As Coronavirus spreads worldwide, companies are thinking of ways to keep productivity up, as well as, mitigate the risks to both their employees and the organization’s bottom line. One of the ways a company can manage this is to have its employees work from home. This can be a great way to keep your business running, but only if you can identify and manage the risks involved. This article from Insurance Business America does a great job in outlining potential Workers’ Compensation risks for employees who work from home, and what you can be doing to insure your business is prepared to manage those risks.
We have all heard that phrase before, and now that Thanksgiving has passed it will be a sprint to New Year’s Eve – surely, with a few holiday parties in the middle. This is when companies often are not thinking about the risks that come with partying employees, liquor, music, dancing and potentially driving. Certainly sounds like a volatile mix!
I came across an interesting case that illustrates how critical it is to properly notice a “downstream party” of a claim (or potential claim) and require proof that notice was filed with their insurer.
Obtaining the clarity with both a contract and the related insurance compliance has turned into one of the more daunting tasks for "upstream" counter-parties such as Landlords, Owners, etc. When reviewing vendor contracts there are several issues that Landlords, Owners, etc. should be mindful of, such as:
Identity theft is the fastest growing crime in the United States. Each year, more than 15 million Americans fall victim. It’s also the number one consumer complaint received by the Federal Trade Commission.
Liability claims related to improper removal of snow and ice are frequent, and in many cases, severe. Many of the claims originate from elderly people sustaining injuries from slips and falls from which they never fully recover. In other words … BIG CLAIMS!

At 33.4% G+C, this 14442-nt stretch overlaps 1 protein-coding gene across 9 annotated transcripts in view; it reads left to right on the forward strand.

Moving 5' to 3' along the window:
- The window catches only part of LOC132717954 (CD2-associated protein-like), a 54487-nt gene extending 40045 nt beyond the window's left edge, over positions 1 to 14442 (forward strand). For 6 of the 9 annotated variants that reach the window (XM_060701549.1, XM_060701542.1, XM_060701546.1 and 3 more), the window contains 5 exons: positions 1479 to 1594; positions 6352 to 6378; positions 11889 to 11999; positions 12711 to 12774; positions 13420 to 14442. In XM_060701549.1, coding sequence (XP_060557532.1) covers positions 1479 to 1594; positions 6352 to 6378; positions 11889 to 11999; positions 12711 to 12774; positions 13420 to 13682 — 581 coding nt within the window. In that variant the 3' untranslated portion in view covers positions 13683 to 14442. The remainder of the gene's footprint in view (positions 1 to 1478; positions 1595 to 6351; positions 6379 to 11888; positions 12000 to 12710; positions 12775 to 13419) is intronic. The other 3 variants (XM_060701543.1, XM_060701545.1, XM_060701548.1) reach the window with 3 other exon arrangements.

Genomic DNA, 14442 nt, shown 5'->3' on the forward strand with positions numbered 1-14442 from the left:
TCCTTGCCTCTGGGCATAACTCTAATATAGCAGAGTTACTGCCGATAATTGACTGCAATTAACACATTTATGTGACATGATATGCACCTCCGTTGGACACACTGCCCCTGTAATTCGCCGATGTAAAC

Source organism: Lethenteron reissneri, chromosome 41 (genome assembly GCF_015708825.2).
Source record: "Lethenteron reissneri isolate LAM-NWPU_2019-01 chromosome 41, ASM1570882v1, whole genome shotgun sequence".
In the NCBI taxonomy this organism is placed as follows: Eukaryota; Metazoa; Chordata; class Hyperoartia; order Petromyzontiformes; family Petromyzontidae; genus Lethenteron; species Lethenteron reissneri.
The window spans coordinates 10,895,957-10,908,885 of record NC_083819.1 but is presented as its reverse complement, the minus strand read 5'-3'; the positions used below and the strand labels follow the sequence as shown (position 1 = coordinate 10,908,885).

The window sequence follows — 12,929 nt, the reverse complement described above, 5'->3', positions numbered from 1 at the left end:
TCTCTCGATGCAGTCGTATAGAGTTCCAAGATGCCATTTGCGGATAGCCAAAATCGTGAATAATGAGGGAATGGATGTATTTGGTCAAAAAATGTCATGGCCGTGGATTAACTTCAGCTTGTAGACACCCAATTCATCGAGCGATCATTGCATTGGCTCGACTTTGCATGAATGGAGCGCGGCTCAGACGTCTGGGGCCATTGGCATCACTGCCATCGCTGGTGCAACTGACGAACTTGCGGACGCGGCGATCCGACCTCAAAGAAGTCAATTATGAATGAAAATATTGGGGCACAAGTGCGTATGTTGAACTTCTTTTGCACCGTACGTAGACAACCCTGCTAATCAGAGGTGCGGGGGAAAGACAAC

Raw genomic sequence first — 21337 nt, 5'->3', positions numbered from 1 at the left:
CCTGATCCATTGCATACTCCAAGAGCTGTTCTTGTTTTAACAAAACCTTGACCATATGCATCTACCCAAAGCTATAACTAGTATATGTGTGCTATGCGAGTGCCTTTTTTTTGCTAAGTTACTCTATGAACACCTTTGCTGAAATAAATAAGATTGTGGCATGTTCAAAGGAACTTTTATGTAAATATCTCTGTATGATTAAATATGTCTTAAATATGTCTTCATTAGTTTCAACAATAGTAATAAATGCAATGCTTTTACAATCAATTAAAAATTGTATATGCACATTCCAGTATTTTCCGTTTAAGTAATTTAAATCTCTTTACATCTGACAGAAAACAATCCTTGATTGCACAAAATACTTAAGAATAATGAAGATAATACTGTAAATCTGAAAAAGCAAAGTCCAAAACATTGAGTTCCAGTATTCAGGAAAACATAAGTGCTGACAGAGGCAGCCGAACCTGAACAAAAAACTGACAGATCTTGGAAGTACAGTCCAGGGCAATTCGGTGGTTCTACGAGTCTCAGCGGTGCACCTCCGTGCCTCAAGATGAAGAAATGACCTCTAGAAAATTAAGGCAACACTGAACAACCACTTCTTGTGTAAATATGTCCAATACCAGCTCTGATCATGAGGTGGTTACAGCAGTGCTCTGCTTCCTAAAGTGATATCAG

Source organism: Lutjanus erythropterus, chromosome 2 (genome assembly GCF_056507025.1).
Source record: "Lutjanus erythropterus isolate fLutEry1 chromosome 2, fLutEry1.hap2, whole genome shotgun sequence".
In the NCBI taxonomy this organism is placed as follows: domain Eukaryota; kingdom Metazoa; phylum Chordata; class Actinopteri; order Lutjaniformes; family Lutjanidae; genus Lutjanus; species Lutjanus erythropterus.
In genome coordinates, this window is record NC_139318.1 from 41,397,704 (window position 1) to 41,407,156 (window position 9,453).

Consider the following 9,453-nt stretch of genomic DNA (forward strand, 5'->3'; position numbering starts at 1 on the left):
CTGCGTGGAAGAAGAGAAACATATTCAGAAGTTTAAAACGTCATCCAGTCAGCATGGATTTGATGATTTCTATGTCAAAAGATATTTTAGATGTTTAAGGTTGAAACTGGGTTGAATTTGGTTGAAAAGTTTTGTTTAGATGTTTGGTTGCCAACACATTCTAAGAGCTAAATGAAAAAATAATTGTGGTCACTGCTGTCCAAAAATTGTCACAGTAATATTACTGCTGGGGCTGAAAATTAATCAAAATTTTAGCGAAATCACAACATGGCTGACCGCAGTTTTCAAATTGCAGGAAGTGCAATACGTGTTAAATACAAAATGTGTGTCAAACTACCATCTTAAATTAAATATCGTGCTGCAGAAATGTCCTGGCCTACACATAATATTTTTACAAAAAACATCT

With the deadline for filing form 5500 literally around the corner (July 31), fees and expenses associated with 401(k) are critical issues for plan sponsors. One of the most important things a plan sponsor can do is to benchmark their plan fees against the ones in comparable plans, to mitigate their risk for lawsuits or sanctions. According to the July 20, 2016 article in Bloomberg BNA "New York Accused of Profiting Off Workers' 401(k)", New York Life has been sued by employees who claim that one of the company’s in-house mutual funds carried needlessly high fees that eroded their retirement savings.
The recent changes to the OSHA record keeping rules that were issued a couple of weeks ago have been drawing quite a few negative comments from business and industry.
It was not a very happy new year for Chipotle having been slapped with a shareholder class action lawsuit for “having known the fast food chain had inadequate safety practices but lied and omitted material facts in reports to stockholders".